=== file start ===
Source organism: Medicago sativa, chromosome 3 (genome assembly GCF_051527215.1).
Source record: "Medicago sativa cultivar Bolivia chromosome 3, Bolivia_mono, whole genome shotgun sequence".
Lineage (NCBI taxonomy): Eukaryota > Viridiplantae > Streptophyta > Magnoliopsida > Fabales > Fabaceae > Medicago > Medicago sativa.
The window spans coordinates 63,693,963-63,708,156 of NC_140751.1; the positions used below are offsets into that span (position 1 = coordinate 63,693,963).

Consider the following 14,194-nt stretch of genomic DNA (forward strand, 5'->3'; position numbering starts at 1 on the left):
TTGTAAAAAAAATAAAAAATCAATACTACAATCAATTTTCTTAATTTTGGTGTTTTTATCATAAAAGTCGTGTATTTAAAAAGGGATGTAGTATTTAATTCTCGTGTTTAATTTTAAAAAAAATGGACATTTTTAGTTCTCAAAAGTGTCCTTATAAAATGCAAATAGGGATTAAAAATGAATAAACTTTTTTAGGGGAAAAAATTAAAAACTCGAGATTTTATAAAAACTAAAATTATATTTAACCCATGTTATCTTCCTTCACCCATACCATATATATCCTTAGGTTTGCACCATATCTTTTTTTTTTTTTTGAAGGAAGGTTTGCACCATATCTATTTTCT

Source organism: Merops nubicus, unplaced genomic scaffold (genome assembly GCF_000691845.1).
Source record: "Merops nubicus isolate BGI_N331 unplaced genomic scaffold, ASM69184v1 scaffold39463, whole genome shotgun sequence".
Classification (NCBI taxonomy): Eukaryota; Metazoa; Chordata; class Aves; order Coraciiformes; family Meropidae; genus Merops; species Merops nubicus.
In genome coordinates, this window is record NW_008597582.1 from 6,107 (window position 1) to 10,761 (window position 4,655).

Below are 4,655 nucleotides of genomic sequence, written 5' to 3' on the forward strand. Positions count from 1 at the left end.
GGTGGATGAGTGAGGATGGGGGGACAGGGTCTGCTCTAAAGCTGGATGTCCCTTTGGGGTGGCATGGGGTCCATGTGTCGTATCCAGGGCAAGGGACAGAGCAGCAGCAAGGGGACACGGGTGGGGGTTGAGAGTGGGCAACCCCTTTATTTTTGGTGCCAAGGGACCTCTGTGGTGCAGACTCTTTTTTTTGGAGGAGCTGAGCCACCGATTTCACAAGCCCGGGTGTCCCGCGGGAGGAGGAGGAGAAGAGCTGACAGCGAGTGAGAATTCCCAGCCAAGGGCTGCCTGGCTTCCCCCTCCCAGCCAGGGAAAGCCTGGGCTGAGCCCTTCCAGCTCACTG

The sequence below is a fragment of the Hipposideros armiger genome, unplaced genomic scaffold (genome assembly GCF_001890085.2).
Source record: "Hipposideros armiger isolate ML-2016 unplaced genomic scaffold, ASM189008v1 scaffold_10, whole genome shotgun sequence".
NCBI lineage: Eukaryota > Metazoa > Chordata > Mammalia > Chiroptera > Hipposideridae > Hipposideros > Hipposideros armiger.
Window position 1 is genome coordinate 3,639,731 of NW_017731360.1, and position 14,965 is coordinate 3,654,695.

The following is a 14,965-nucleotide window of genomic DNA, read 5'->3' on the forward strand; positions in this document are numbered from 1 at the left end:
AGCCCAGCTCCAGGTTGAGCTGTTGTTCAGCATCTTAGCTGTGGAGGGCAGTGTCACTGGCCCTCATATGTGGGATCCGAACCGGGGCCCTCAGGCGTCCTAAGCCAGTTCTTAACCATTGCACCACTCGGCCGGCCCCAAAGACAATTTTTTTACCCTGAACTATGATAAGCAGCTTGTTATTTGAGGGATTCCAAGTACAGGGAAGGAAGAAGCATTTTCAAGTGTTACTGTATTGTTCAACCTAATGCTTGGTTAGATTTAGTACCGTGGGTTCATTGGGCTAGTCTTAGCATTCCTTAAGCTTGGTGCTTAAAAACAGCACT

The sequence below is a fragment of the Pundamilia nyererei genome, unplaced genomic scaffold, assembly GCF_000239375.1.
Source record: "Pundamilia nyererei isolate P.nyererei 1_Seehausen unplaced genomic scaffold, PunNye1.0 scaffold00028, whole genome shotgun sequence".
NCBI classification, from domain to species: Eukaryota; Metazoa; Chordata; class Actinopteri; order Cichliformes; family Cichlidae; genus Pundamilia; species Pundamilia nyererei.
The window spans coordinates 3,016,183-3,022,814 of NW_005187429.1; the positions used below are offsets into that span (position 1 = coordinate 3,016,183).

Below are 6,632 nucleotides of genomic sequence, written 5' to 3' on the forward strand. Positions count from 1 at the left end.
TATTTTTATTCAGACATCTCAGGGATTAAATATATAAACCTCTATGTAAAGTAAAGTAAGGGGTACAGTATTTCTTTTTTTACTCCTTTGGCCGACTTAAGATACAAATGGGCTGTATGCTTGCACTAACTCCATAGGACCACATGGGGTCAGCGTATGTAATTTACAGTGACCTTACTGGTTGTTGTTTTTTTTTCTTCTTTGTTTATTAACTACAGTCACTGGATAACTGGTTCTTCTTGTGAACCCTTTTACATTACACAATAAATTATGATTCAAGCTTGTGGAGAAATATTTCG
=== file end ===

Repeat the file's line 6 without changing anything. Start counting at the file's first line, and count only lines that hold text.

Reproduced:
TTGTAAAAAAAATAAAAAATCAATACTACAATCAATTTTCTTAATTTTGGTGTTTTTATCATAAAAGTCGTGTATTTAAAAAGGGATGTAGTATTTAATTCTCGTGTTTAATTTTAAAAAAAATGGACATTTTTAGTTCTCAAAAGTGTCCTTATAAAATGCAAATAGGGATTAAAAATGAATAAACTTTTTTAGGGGAAAAAATTAAAAACTCGAGATTTTATAAAAACTAAAATTATATTTAACCCATGTTATCTTCCTTCACCCATACCATATATATCCTTAGGTTTGCACCATATCTTTTTTTTTTTTTTGAAGGAAGGTTTGCACCATATCTATTTTCT